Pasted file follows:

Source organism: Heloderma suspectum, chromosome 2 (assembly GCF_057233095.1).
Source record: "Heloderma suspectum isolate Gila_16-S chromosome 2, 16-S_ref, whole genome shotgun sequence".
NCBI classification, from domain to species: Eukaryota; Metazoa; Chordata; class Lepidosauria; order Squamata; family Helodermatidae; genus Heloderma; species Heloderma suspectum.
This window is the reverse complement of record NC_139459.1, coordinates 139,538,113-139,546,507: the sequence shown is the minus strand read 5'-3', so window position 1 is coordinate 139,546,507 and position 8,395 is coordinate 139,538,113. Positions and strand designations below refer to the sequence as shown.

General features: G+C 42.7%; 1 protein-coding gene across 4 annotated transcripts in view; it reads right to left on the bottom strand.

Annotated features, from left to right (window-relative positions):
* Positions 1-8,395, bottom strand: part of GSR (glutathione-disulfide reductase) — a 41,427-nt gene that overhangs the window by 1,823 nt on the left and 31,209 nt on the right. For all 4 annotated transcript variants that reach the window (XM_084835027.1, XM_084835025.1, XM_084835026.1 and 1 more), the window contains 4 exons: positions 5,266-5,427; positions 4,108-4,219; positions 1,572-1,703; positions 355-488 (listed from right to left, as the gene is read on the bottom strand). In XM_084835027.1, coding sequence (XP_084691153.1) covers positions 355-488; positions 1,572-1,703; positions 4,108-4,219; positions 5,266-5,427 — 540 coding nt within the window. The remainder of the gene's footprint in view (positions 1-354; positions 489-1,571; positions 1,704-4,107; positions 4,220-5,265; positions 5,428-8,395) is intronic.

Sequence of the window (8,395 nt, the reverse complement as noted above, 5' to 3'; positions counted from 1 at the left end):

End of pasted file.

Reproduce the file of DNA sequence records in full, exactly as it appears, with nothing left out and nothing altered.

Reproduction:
Source organism: Heloderma suspectum, chromosome 2 (assembly GCF_057233095.1).
Source record: "Heloderma suspectum isolate Gila_16-S chromosome 2, 16-S_ref, whole genome shotgun sequence".
NCBI classification, from domain to species: Eukaryota; Metazoa; Chordata; class Lepidosauria; order Squamata; family Helodermatidae; genus Heloderma; species Heloderma suspectum.
This window is the reverse complement of record NC_139459.1, coordinates 139,538,113-139,546,507: the sequence shown is the minus strand read 5'-3', so window position 1 is coordinate 139,546,507 and position 8,395 is coordinate 139,538,113. Positions and strand designations below refer to the sequence as shown.

General features: G+C 42.7%; 1 protein-coding gene across 4 annotated transcripts in view; it reads right to left on the bottom strand.

Annotated features, from left to right (window-relative positions):
* Positions 1-8,395, bottom strand: part of GSR (glutathione-disulfide reductase) — a 41,427-nt gene that overhangs the window by 1,823 nt on the left and 31,209 nt on the right. For all 4 annotated transcript variants that reach the window (XM_084835027.1, XM_084835025.1, XM_084835026.1 and 1 more), the window contains 4 exons: positions 5,266-5,427; positions 4,108-4,219; positions 1,572-1,703; positions 355-488 (listed from right to left, as the gene is read on the bottom strand). In XM_084835027.1, coding sequence (XP_084691153.1) covers positions 355-488; positions 1,572-1,703; positions 4,108-4,219; positions 5,266-5,427 — 540 coding nt within the window. The remainder of the gene's footprint in view (positions 1-354; positions 489-1,571; positions 1,704-4,107; positions 4,220-5,265; positions 5,428-8,395) is intronic.

Sequence of the window (8,395 nt, the reverse complement as noted above, 5' to 3'; positions counted from 1 at the left end):